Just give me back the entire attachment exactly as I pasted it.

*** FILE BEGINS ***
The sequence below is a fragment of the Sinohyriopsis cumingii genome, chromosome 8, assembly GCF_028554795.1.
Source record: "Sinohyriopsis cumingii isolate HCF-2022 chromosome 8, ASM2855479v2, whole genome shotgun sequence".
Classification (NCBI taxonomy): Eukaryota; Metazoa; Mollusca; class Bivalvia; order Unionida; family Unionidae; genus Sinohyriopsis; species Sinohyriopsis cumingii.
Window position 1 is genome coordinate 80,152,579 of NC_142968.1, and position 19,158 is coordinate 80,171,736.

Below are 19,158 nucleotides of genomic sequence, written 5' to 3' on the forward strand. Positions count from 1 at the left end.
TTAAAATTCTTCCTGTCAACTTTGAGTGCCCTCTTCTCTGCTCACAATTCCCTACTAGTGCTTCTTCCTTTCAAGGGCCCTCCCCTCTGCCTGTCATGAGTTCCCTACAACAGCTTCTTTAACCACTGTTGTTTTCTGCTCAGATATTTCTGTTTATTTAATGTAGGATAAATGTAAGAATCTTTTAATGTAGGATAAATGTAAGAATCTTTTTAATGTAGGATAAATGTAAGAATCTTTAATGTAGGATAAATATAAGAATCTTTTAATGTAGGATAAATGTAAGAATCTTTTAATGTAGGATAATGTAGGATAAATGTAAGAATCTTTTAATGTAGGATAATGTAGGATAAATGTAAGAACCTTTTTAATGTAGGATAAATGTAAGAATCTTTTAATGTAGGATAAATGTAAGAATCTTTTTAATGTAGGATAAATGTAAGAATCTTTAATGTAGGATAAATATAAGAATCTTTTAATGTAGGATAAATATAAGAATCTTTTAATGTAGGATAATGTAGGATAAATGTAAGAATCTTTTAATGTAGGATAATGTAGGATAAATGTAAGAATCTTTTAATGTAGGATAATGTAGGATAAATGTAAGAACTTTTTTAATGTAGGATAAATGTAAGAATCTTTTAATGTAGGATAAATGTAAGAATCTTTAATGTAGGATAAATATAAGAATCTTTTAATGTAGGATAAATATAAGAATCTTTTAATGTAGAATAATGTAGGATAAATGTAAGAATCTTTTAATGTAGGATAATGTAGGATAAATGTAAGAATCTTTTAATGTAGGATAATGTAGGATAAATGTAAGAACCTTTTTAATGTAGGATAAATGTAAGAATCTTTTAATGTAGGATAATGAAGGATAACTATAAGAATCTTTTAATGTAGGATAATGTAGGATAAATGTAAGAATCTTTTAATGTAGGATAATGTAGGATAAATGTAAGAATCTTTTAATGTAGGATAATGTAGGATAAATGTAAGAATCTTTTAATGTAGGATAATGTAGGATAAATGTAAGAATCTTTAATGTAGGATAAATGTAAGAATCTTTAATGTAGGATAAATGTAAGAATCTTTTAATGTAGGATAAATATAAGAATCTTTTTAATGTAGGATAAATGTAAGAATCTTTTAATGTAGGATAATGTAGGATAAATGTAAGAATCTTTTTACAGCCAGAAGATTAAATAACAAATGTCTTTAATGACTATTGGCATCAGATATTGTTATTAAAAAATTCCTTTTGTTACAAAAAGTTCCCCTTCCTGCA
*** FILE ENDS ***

The sequence below is a fragment of the Sinohyriopsis cumingii genome, chromosome 8, assembly GCF_028554795.1.
Source record: "Sinohyriopsis cumingii isolate HCF-2022 chromosome 8, ASM2855479v2, whole genome shotgun sequence".
Classification (NCBI taxonomy): Eukaryota; Metazoa; Mollusca; class Bivalvia; order Unionida; family Unionidae; genus Sinohyriopsis; species Sinohyriopsis cumingii.
Window position 1 is genome coordinate 80,152,579 of NC_142968.1, and position 19,158 is coordinate 80,171,736.

Below are 19,158 nucleotides of genomic sequence, written 5' to 3' on the forward strand. Positions count from 1 at the left end.
TTAAAATTCTTCCTGTCAACTTTGAGTGCCCTCTTCTCTGCTCACAATTCCCTACTAGTGCTTCTTCCTTTCAAGGGCCCTCCCCTCTGCCTGTCATGAGTTCCCTACAACAGCTTCTTTAACCACTGTTGTTTTCTGCTCAGATATTTCTGTTTATTTAATGTAGGATAAATGTAAGAATCTTTTAATGTAGGATAAATGTAAGAATCTTTTTAATGTAGGATAAATGTAAGAATCTTTAATGTAGGATAAATATAAGAATCTTTTAATGTAGGATAAATGTAAGAATCTTTTAATGTAGGATAATGTAGGATAAATGTAAGAATCTTTTAATGTAGGATAATGTAGGATAAATGTAAGAACCTTTTTAATGTAGGATAAATGTAAGAATCTTTTAATGTAGGATAAATGTAAGAATCTTTTTAATGTAGGATAAATGTAAGAATCTTTAATGTAGGATAAATATAAGAATCTTTTAATGTAGGATAAATATAAGAATCTTTTAATGTAGGATAATGTAGGATAAATGTAAGAATCTTTTAATGTAGGATAATGTAGGATAAATGTAAGAATCTTTTAATGTAGGATAATGTAGGATAAATGTAAGAACTTTTTTAATGTAGGATAAATGTAAGAATCTTTTAATGTAGGATAAATGTAAGAATCTTTAATGTAGGATAAATATAAGAATCTTTTAATGTAGGATAAATATAAGAATCTTTTAATGTAGAATAATGTAGGATAAATGTAAGAATCTTTTAATGTAGGATAATGTAGGATAAATGTAAGAATCTTTTAATGTAGGATAATGTAGGATAAATGTAAGAACCTTTTTAATGTAGGATAAATGTAAGAATCTTTTAATGTAGGATAATGAAGGATAACTATAAGAATCTTTTAATGTAGGATAATGTAGGATAAATGTAAGAATCTTTTAATGTAGGATAATGTAGGATAAATGTAAGAATCTTTTAATGTAGGATAATGTAGGATAAATGTAAGAATCTTTTAATGTAGGATAATGTAGGATAAATGTAAGAATCTTTAATGTAGGATAAATGTAAGAATCTTTAATGTAGGATAAATGTAAGAATCTTTTAATGTAGGATAAATATAAGAATCTTTTTAATGTAGGATAAATGTAAGAATCTTTTAATGTAGGATAATGTAGGATAAATGTAAGAATCTTTTTACAGCCAGAAGATTAAATAACAAATGTCTTTAATGACTATTGGCATCAGATATTGTTATTAAAAAATTCCTTTTGTTACAAAAAGTTCCCCTTCCTGCA